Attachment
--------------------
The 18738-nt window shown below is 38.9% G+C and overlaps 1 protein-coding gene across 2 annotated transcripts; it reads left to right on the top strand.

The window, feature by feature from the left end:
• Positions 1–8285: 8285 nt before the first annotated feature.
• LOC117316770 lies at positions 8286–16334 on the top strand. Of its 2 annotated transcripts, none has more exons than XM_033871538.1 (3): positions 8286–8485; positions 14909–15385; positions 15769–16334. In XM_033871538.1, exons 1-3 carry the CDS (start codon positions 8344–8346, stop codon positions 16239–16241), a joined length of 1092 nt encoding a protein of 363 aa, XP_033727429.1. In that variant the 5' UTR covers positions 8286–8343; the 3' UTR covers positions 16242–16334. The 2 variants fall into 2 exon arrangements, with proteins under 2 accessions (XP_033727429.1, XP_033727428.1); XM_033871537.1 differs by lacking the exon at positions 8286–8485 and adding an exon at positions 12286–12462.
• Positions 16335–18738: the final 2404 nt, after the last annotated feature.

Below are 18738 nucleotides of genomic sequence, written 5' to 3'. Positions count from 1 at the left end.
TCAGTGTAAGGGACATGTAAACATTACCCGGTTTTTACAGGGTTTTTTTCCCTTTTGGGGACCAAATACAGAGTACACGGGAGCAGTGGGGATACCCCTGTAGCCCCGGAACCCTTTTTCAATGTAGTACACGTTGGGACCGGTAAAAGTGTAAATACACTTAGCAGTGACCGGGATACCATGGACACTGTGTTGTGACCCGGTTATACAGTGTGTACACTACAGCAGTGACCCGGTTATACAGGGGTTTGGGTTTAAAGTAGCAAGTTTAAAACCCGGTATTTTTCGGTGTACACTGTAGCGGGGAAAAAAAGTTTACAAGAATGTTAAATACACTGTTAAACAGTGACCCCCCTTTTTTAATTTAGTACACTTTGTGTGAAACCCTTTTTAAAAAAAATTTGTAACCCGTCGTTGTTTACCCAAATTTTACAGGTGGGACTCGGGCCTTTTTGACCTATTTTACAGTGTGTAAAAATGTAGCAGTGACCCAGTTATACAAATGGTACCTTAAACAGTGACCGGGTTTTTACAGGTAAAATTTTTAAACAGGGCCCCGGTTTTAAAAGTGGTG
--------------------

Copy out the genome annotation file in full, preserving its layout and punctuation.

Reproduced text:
The 18738-nt window shown below is 38.9% G+C and overlaps 1 protein-coding gene across 2 annotated transcripts; it reads left to right on the top strand.

The window, feature by feature from the left end:
• Positions 1–8285: 8285 nt before the first annotated feature.
• LOC117316770 lies at positions 8286–16334 on the top strand. Of its 2 annotated transcripts, none has more exons than XM_033871538.1 (3): positions 8286–8485; positions 14909–15385; positions 15769–16334. In XM_033871538.1, exons 1-3 carry the CDS (start codon positions 8344–8346, stop codon positions 16239–16241), a joined length of 1092 nt encoding a protein of 363 aa, XP_033727429.1. In that variant the 5' UTR covers positions 8286–8343; the 3' UTR covers positions 16242–16334. The 2 variants fall into 2 exon arrangements, with proteins under 2 accessions (XP_033727429.1, XP_033727428.1); XM_033871537.1 differs by lacking the exon at positions 8286–8485 and adding an exon at positions 12286–12462.
• Positions 16335–18738: the final 2404 nt, after the last annotated feature.

Below are 18738 nucleotides of genomic sequence, written 5' to 3'. Positions count from 1 at the left end.
TCAGTGTAAGGGACATGTAAACATTACCCGGTTTTTACAGGGTTTTTTTCCCTTTTGGGGACCAAATACAGAGTACACGGGAGCAGTGGGGATACCCCTGTAGCCCCGGAACCCTTTTTCAATGTAGTACACGTTGGGACCGGTAAAAGTGTAAATACACTTAGCAGTGACCGGGATACCATGGACACTGTGTTGTGACCCGGTTATACAGTGTGTACACTACAGCAGTGACCCGGTTATACAGGGGTTTGGGTTTAAAGTAGCAAGTTTAAAACCCGGTATTTTTCGGTGTACACTGTAGCGGGGAAAAAAAGTTTACAAGAATGTTAAATACACTGTTAAACAGTGACCCCCCTTTTTTAATTTAGTACACTTTGTGTGAAACCCTTTTTAAAAAAAATTTGTAACCCGTCGTTGTTTACCCAAATTTTACAGGTGGGACTCGGGCCTTTTTGACCTATTTTACAGTGTGTAAAAATGTAGCAGTGACCCAGTTATACAAATGGTACCTTAAACAGTGACCGGGTTTTTACAGGTAAAATTTTTAAACAGGGCCCCGGTTTTAAAAGTGGTG